It was an ordinary Sunday, a day nondescript except for an especially striking sunset. He walked placidly over the bridge, a bridge he crossed regularly on his Sunday walks. He enjoyed the shimmering sunlight on the water below and the sea smells—especially the scent of the sea, so different and refreshing, not like the dank, meat-laden vapors of his butcher shop.
He closed his eyes and inhaled hoping to fix the aroma in his memory when suddenly his breathing was stopped, and instead of the sea he sensed the fetor of unctuous, cold baloney.
The baloney clung to his face like a huge pink leech which he could not remove, simultaneously blinding and smothering him. He could breathe through his mouth or scream, but not together; so he screamed and awoke, clammy and doomed to wakefulness.
The next day he was describing his nightmare to his new assistant when a customer interrupted saying, “I couldn’t help but overhear your problem. Your nightmare reminds me of the work of German psychiatrist Fritz Mohr. He believes that through the creation of artwork you can confront, understand and overcome your fears.”
Edvard had enjoyed art in his student days, but his father had insisted that he come into the family business. It had been years since he had held a brush—his hand was more melded to the shape of a knife, but he bought paints, brushes and canvases, went home and painted into the night. In fact, he painted all night, and the next day he felt as refreshed as if he had slept soundly.
That very week he sold his butcher shop and decided to become a painter. Over his career he recreated that original painting many times but without the baloney. And he never had another nightmare.
Cornelia had a problem. Hans, her sole, shy suitor, had merely alluded to a romantic interest in her; she wasn’t getting any younger; and her two younger sisters were becoming increasingly impatient with her unmarried status.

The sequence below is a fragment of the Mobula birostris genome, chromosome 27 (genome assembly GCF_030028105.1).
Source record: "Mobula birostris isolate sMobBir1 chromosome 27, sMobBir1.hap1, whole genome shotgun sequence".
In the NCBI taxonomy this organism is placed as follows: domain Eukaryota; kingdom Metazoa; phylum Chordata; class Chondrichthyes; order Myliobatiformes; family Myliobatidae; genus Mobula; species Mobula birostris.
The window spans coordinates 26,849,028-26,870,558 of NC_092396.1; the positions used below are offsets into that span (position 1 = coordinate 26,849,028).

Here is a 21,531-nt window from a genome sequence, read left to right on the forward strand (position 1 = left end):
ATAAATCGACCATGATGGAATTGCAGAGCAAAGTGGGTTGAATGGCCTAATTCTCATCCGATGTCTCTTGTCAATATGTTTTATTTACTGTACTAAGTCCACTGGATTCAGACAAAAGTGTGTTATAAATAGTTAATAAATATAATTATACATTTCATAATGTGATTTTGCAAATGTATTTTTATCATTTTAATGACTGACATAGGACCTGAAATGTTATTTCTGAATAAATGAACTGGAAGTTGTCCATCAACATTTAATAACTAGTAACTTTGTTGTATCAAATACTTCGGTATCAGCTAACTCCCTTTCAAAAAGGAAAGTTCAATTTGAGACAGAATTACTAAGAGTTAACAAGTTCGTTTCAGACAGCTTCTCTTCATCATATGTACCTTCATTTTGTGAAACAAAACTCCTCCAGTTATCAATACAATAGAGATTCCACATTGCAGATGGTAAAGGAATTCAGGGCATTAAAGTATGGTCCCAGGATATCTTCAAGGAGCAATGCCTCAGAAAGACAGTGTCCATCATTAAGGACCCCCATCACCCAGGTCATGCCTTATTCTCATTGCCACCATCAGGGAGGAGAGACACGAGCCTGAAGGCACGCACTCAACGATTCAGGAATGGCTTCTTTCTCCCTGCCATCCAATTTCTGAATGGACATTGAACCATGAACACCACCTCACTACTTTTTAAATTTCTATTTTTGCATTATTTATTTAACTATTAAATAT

Hans was fairly well-to-do, reasonably attractive, only sixteen years her elder and could be an acceptable suitor, but only if she could loosen his tongue to the language of romance. She longed to be engaged—if not to Hans, then to someone, but soon, before time sentenced her to spinsterhood.
Hans was a pleasantly simple man, portly, slightly shy (which was suitable to her liking), socially uncomfortable (which she could reverse over time) and the eldest son in a family of successful meat merchants. Oddly, yet compellingly, he was a student not of the fine arts but of the sausage arts. Hans loved to speak of meat—its preparations and curing, its spices, the breeding of livestock for consumption, indeed the preparation of all manner of food, but on arts and romance, he fell silent.
Once he had alluded to the possibility of marriage, but suddenly and inexplicably drifted into talk of sausages, their preparation and of the construction of casings, the virtues of hard versus soft sausages, how the quality of a sausage was not in its size, how they were best enjoyed, how they were stuffed, how spices enhanced their enjoyment and on and on. Finally he became so flustered and flushed he had to excuse himself from the room. Days stretched into weeks into months with no contact whatsoever. Cornelia was ready to entertain overtures from another suitor who more shared her interests in the arts but sadly lacked funds.